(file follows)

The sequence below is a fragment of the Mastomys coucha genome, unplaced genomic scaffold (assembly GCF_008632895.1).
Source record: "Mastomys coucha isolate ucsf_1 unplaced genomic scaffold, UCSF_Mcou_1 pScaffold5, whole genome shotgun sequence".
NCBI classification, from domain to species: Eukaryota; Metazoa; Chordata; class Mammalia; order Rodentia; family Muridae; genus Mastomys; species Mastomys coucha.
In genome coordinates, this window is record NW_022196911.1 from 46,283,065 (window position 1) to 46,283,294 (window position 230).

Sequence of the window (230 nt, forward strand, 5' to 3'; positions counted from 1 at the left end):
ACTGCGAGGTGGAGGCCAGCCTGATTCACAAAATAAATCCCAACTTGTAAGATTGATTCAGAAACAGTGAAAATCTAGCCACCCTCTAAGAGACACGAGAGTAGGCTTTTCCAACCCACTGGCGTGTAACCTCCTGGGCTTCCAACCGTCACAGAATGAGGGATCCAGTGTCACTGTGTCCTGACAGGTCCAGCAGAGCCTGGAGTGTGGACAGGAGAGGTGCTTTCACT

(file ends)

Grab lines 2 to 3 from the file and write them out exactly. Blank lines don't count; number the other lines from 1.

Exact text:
Source record: "Mastomys coucha isolate ucsf_1 unplaced genomic scaffold, UCSF_Mcou_1 pScaffold5, whole genome shotgun sequence".
NCBI classification, from domain to species: Eukaryota; Metazoa; Chordata; class Mammalia; order Rodentia; family Muridae; genus Mastomys; species Mastomys coucha.